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Unitarian principles confirmed by Trinitarian testimonies : being selections from the works of eminent theologians belonging to orthodox churches online

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Holy Ghost, it certainly is not true that they are three distinct con-
sciousnesses, wills, and understandings. — Dr. Horace Bushnell :
God in Christ, pp. 136, 176-7.

The first portion of this extract we think perfectly sustained both by
reason and revelation ; but, iu reference to the latter, we do not hesitate to



A FUNDAMENTAL PRINCIPLE OF TRUE RELIGION. 383

say, in opposition to the eloquent and liighly gifted writer, that, if the Bible
be interpreted as any other book which is designed for the comprehension
of men, — that is, interpreted in conformity with the universal nsage of
language, — no doctrine can be found to pervade the Scriptures more plainly
than this : that the Father and the Son, the Sender and the Sent, the Lord
and his Christ, the Almighty One prayed to and the dependent devout
Petitioner, were and are distinct, separate intelligences, having each his
own consciousness, will, and understanding, though morally united, — har-
monious in aflfection, plan, and purpose; and it is because they are thus
characterized in the New Testament, because they are clearly spoken of as
distinct persons, agents, or beings, that we deem it inimical to the truth of
revelation to represent these two as one and the same God. Dr. Bushnell,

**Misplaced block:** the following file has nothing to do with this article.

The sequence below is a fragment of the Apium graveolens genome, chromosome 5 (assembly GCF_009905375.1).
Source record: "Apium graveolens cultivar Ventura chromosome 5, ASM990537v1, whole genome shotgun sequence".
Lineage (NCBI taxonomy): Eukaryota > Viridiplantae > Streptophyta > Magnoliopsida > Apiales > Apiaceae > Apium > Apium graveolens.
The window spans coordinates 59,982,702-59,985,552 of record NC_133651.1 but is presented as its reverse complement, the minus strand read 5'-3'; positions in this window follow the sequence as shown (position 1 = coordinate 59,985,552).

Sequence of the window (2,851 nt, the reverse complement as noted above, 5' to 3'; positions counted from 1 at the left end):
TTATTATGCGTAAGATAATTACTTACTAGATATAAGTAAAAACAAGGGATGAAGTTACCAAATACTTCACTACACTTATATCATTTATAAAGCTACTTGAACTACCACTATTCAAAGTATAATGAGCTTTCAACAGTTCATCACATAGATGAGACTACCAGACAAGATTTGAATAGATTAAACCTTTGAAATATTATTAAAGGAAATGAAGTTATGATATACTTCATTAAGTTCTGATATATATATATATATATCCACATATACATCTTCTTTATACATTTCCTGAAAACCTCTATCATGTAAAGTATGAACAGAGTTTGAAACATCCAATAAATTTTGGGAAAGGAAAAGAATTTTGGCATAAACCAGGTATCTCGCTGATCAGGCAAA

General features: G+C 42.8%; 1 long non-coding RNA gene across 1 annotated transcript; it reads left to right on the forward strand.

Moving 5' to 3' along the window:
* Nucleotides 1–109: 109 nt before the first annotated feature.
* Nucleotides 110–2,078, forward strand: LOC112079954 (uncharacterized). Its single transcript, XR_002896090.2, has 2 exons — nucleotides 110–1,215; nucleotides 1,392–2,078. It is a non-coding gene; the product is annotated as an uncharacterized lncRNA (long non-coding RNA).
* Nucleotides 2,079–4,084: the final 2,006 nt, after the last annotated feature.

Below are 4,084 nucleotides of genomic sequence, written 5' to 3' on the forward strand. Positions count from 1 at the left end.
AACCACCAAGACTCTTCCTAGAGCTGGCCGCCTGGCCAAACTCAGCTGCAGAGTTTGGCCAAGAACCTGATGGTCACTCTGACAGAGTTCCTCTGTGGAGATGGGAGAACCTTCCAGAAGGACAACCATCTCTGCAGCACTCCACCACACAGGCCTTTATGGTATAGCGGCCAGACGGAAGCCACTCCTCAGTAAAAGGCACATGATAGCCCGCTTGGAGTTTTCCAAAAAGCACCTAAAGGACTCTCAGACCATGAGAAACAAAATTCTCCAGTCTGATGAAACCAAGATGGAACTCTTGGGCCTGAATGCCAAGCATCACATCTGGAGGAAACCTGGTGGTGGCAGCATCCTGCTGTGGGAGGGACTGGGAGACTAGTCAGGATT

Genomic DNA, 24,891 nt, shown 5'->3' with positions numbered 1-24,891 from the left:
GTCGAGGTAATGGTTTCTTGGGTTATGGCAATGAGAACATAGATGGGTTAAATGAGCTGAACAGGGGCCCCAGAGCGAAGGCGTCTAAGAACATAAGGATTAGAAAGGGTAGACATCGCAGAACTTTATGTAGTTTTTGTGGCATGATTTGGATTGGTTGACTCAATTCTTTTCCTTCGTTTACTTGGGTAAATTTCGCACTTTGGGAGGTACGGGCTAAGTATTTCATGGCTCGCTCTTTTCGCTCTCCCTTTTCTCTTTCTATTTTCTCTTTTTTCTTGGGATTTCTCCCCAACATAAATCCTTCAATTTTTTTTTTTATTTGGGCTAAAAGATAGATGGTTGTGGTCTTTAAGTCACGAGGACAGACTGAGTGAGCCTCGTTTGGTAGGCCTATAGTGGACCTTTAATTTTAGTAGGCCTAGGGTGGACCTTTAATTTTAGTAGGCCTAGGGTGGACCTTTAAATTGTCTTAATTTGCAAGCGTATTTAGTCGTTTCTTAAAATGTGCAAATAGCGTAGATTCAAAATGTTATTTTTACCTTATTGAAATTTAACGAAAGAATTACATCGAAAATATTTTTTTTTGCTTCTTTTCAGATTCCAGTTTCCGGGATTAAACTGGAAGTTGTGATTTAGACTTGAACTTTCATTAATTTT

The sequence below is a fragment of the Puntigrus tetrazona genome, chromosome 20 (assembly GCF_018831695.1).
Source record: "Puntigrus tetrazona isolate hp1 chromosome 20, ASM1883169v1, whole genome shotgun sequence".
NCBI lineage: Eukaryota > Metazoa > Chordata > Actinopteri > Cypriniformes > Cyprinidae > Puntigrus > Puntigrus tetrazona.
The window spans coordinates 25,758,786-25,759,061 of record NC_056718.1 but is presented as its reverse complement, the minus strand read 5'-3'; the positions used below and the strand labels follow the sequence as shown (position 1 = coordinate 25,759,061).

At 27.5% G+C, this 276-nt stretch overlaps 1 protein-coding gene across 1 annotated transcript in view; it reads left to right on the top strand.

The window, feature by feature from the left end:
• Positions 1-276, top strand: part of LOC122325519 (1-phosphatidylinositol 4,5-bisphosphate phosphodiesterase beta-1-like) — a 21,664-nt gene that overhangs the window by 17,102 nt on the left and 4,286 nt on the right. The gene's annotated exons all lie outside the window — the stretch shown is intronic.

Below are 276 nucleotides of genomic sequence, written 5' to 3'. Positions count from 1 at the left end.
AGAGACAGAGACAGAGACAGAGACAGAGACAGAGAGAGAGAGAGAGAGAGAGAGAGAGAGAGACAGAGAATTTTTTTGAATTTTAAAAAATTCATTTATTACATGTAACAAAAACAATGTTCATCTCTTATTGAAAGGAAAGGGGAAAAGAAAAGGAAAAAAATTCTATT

however, seems to us to be perfectly justified in intimating, that, as it is a
first truth that God is, in the most rigid sense, one Being, it cannot be true
that three distinct persons or intelligences, having separate consciousnesses
and wills, — in other words, three beings, — are only one God.

The first and most prominent thought, connected witl the great
word " God," is, that he possesses existence which is miderived and
eternal. This is what natural and revealed religion mean by God.
The idea of an eternal, independent Being is the most exalted con-
ception the human mind can receive of the all-perfect Deity. He is
one who exists prior to every other being, and derives his existence
from no other. He is self-existent, and has the principle of life in
himself. — Dr. G.irdiner Spring : The Glory of Christ, vol. i.
page 39.

Dr. Spring's sentiments will, we suppose, recommend themselves to the
mind of every intelligent man ; and yet they will be found perfectly incom-
patible with the orthodox dogma of three co-equal persons in one God. If,
as the creeds assert, and as probably most Trinitarians believe, the Son and
the Holy Ghost derived their existence and their attributes from the Father,
— no matter in what way this derivation may be conceived and expressed,